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It’s 2016, 40 years since Muhammad al-Kareem founded the New Bayview, now renamed the San Francisco Bay View, in 1976. Inspired by Malcolm X, he wanted to bring a newspaper like Muhammad Speaks to Bayview Hunters Point. He’ll tell the story of those early years, and I’ll pick it up now at the point when my wife Mary and I took over in 1992. Watching our first paper roll through the huge two-story tall lumbering old press at Tom Berkley’s Post Newspaper Building on Feb. 3, 1992, was a feel-like-flying thrill we’ll never forget.
When I first heard the statement that “The Black Woman Is God,” it wasn’t new or spooky to me, because I grew up in a family with over a hundred members and everyone knew that my grandmother’s say was the final one. She was the family’s guide or god. I talked with “The Black Woman Is God” exhibit’s cofounder Karen Seneferu about this year’s show and the concepts and history behind this very important annual art show in the Bay.
We want to invite every friend of the SF Bay View newspaper to our 40th anniversary party. It’s a free event this Sunday, Feb. 21, 1-5 p.m., at the Main Library, 100 Larkin St., San Francisco. Come one, come all and let’s celebrate 40 years of the most radical Black newspaper in the country. Enjoy a panel of Bay View writers, a fashion show and performances by the legendary Avotcja, Stoney Creation and Sista Iminah reminding us of the beauty and talent in our community.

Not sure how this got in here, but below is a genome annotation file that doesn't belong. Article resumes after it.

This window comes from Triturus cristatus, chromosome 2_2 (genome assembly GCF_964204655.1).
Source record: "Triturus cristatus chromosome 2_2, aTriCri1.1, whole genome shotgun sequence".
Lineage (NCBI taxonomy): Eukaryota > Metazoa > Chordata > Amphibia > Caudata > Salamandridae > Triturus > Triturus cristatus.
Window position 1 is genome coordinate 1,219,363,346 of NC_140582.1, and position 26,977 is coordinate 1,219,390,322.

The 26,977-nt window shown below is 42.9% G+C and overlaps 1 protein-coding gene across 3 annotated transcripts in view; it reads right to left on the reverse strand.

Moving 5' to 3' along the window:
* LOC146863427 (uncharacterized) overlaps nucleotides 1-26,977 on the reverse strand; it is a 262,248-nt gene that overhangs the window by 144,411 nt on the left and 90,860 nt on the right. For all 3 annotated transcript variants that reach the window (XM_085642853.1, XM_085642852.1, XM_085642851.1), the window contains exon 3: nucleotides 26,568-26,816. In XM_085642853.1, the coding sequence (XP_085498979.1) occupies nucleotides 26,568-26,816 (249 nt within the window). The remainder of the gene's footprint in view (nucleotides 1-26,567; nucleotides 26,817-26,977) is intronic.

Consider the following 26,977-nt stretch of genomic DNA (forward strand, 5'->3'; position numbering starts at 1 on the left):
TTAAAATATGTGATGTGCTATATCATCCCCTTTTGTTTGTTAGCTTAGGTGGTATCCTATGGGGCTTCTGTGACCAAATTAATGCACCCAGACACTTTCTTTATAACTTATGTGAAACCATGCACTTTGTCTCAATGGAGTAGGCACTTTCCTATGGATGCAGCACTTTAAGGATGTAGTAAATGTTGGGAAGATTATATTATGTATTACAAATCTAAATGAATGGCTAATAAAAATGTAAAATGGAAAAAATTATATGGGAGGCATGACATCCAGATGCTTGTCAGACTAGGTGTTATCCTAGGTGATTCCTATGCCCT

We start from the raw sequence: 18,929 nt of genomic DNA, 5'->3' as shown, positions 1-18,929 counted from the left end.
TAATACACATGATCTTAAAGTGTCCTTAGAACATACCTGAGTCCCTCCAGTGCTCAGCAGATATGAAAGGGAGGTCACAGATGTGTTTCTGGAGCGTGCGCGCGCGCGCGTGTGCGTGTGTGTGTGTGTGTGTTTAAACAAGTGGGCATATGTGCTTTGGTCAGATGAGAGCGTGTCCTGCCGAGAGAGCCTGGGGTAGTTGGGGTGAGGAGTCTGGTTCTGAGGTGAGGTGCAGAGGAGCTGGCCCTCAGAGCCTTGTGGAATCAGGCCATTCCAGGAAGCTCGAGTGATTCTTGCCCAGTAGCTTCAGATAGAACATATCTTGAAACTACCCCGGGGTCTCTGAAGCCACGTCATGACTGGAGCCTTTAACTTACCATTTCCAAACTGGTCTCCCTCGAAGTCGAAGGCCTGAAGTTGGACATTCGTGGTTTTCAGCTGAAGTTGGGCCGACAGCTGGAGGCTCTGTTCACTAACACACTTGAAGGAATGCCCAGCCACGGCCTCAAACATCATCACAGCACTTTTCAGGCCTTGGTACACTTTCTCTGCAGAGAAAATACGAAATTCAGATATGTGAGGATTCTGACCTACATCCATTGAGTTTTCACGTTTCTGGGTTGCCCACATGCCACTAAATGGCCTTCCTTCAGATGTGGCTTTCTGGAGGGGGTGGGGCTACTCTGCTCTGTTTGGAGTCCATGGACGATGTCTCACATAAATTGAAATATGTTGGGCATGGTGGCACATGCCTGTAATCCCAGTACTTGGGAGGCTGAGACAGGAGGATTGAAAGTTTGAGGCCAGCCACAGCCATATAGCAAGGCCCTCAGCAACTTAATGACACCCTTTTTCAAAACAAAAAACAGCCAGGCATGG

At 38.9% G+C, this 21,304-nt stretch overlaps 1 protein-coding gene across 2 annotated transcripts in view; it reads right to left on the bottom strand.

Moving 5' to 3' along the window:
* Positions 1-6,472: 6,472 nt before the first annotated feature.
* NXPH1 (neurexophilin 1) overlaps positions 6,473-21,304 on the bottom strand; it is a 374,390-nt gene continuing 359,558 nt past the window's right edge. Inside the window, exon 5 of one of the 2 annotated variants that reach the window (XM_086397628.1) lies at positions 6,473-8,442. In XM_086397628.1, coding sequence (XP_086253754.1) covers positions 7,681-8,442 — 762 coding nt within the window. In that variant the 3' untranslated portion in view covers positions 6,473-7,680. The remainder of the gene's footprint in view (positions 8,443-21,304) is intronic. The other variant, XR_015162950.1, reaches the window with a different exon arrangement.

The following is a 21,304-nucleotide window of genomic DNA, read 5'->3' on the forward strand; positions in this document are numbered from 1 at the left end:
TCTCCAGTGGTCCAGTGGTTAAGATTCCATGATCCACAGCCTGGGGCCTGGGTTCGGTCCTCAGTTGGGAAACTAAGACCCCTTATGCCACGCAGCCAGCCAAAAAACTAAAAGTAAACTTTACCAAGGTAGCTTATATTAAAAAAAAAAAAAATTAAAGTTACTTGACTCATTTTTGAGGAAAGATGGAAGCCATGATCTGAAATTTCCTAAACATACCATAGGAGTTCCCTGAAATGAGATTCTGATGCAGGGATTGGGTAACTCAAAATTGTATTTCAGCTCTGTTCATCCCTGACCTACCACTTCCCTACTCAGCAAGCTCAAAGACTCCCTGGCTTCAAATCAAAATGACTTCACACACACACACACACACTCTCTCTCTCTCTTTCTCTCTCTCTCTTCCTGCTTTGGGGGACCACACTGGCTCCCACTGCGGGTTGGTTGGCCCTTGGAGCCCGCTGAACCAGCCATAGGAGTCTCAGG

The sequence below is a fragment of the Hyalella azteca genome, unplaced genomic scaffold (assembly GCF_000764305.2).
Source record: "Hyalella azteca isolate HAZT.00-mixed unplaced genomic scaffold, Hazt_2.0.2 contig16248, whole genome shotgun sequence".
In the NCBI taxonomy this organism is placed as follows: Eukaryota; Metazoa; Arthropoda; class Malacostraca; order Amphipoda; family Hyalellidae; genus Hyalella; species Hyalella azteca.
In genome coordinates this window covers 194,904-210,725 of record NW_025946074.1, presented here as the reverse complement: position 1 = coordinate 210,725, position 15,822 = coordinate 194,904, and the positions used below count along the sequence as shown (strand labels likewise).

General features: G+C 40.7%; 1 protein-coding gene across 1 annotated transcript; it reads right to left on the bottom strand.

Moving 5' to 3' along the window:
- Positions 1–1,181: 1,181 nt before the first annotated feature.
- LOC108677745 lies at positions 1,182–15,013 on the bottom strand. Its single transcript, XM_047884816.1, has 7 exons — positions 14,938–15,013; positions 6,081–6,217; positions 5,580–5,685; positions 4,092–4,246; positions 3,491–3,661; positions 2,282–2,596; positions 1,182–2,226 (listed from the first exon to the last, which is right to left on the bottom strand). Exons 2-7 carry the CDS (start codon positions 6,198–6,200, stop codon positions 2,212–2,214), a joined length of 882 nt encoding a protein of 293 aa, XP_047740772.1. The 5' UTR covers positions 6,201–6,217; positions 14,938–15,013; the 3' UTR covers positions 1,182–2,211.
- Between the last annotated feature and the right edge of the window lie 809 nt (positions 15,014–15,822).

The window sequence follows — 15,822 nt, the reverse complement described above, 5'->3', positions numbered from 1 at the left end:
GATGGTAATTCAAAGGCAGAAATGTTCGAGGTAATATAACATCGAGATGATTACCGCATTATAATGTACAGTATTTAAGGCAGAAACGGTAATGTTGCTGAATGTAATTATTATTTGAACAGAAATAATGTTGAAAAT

Stone Ramsey is one of the businessmen behind the curtain who has aided and assisted everybody from Dru Down and Yukmouth to the Gov and Pac. Now he has transformed his relationship in music with ghetto wordsmiths Keak Da Sneak and Mistah Fab into literature, and Stone Ramsey is writing street lit with these rappers. Check him out, as you think about what you and yours will be reading next year.
One of the fathers of political Hip Hop on the West Coast is still at ‘em and getting ready to strike again with the Sept. 11 Guerrilla Funk release of “Pistol Politics.” The rapper Paris’ career has survived through three generations of political Hip Hop. Paris has been and still remains at the front line of revolutionary culture that actually makes it to average everyday people in the streets.
T-Rydah, one third of the Black Panther Fugitives rap group, is gearing up to release a solo album, produced solely by Jamil, another member of the group, this spring called “Hard Times/Good Times.” Today you can find T-Rydah, Jamil and their Red Camera shooting videos, recording vocals or listening to some of Jamil’s beats. Check out T-Rydah speaking for himself.
Tribute to the Jacka TODAY, Sunday, Feb. 8, 3-7 p.m., on KPOO 89.5FM or kpoo.com , hosted by The People’s Minister of Information JR. On Monday, Feb. 2, ‘15, one of the Bay Area’s most beloved and well known rappers was killed in East Oakland. In 2009, the Jacka told me in an interview: “They don’t want us here. You just gotta do whatever you gotta do to get that positivity in while you’re on the planet and while you’re breathin’, man, and get it right, because you never know what’s going to happen. They got a plan for us. They tryin’ to take us out.”